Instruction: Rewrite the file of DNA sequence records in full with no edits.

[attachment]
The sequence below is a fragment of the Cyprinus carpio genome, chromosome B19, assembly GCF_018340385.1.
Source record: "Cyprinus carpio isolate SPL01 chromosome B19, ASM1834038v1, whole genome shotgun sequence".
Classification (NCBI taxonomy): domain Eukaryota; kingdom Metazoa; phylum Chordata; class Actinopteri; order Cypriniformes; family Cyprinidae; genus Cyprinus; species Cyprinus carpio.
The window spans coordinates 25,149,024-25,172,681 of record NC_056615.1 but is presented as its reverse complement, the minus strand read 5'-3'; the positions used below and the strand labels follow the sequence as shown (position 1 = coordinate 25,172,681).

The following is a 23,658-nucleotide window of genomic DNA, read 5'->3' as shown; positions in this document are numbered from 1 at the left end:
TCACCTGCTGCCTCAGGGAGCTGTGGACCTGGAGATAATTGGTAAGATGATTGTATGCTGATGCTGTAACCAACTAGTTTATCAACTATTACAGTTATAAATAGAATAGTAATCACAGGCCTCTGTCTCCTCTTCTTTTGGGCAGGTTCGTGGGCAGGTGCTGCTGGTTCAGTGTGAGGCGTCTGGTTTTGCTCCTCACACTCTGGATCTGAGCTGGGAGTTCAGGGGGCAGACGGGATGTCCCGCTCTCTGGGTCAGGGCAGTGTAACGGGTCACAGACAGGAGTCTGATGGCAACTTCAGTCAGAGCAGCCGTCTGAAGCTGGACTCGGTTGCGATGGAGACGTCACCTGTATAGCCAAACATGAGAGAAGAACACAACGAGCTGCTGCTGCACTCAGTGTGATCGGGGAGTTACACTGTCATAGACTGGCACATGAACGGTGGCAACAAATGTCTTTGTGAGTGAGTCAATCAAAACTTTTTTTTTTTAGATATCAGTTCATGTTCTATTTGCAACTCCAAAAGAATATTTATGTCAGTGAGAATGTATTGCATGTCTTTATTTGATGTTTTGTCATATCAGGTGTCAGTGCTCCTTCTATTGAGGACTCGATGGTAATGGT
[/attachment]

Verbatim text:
The sequence below is a fragment of the Cyprinus carpio genome, chromosome B19, assembly GCF_018340385.1.
Source record: "Cyprinus carpio isolate SPL01 chromosome B19, ASM1834038v1, whole genome shotgun sequence".
Classification (NCBI taxonomy): domain Eukaryota; kingdom Metazoa; phylum Chordata; class Actinopteri; order Cypriniformes; family Cyprinidae; genus Cyprinus; species Cyprinus carpio.
The window spans coordinates 25,149,024-25,172,681 of record NC_056615.1 but is presented as its reverse complement, the minus strand read 5'-3'; the positions used below and the strand labels follow the sequence as shown (position 1 = coordinate 25,172,681).

The following is a 23,658-nucleotide window of genomic DNA, read 5'->3' as shown; positions in this document are numbered from 1 at the left end:
TCACCTGCTGCCTCAGGGAGCTGTGGACCTGGAGATAATTGGTAAGATGATTGTATGCTGATGCTGTAACCAACTAGTTTATCAACTATTACAGTTATAAATAGAATAGTAATCACAGGCCTCTGTCTCCTCTTCTTTTGGGCAGGTTCGTGGGCAGGTGCTGCTGGTTCAGTGTGAGGCGTCTGGTTTTGCTCCTCACACTCTGGATCTGAGCTGGGAGTTCAGGGGGCAGACGGGATGTCCCGCTCTCTGGGTCAGGGCAGTGTAACGGGTCACAGACAGGAGTCTGATGGCAACTTCAGTCAGAGCAGCCGTCTGAAGCTGGACTCGGTTGCGATGGAGACGTCACCTGTATAGCCAAACATGAGAGAAGAACACAACGAGCTGCTGCTGCACTCAGTGTGATCGGGGAGTTACACTGTCATAGACTGGCACATGAACGGTGGCAACAAATGTCTTTGTGAGTGAGTCAATCAAAACTTTTTTTTTTTAGATATCAGTTCATGTTCTATTTGCAACTCCAAAAGAATATTTATGTCAGTGAGAATGTATTGCATGTCTTTATTTGATGTTTTGTCATATCAGGTGTCAGTGCTCCTTCTATTGAGGACTCGATGGTAATGGT